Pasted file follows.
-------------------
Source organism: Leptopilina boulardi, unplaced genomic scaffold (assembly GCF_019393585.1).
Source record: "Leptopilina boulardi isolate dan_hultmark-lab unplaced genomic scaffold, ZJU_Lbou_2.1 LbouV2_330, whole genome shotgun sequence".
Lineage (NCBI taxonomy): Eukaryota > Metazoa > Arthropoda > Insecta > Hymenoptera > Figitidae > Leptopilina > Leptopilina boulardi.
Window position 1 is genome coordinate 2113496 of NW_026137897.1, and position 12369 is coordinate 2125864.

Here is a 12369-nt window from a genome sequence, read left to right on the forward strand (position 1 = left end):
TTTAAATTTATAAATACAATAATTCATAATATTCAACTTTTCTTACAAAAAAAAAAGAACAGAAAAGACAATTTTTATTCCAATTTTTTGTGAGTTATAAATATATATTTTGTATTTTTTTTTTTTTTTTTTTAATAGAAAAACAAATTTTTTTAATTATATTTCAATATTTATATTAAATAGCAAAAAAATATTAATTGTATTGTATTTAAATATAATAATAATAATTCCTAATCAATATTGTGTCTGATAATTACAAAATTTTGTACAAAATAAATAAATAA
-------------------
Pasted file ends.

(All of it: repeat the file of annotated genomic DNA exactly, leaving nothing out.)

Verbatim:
Source organism: Leptopilina boulardi, unplaced genomic scaffold (assembly GCF_019393585.1).
Source record: "Leptopilina boulardi isolate dan_hultmark-lab unplaced genomic scaffold, ZJU_Lbou_2.1 LbouV2_330, whole genome shotgun sequence".
Lineage (NCBI taxonomy): Eukaryota > Metazoa > Arthropoda > Insecta > Hymenoptera > Figitidae > Leptopilina > Leptopilina boulardi.
Window position 1 is genome coordinate 2113496 of NW_026137897.1, and position 12369 is coordinate 2125864.

Here is a 12369-nt window from a genome sequence, read left to right on the forward strand (position 1 = left end):
TTTAAATTTATAAATACAATAATTCATAATATTCAACTTTTCTTACAAAAAAAAAAGAACAGAAAAGACAATTTTTATTCCAATTTTTTGTGAGTTATAAATATATATTTTGTATTTTTTTTTTTTTTTTTTTAATAGAAAAACAAATTTTTTTAATTATATTTCAATATTTATATTAAATAGCAAAAAAATATTAATTGTATTGTATTTAAATATAATAATAATAATTCCTAATCAATATTGTGTCTGATAATTACAAAATTTTGTACAAAATAAATAAATAA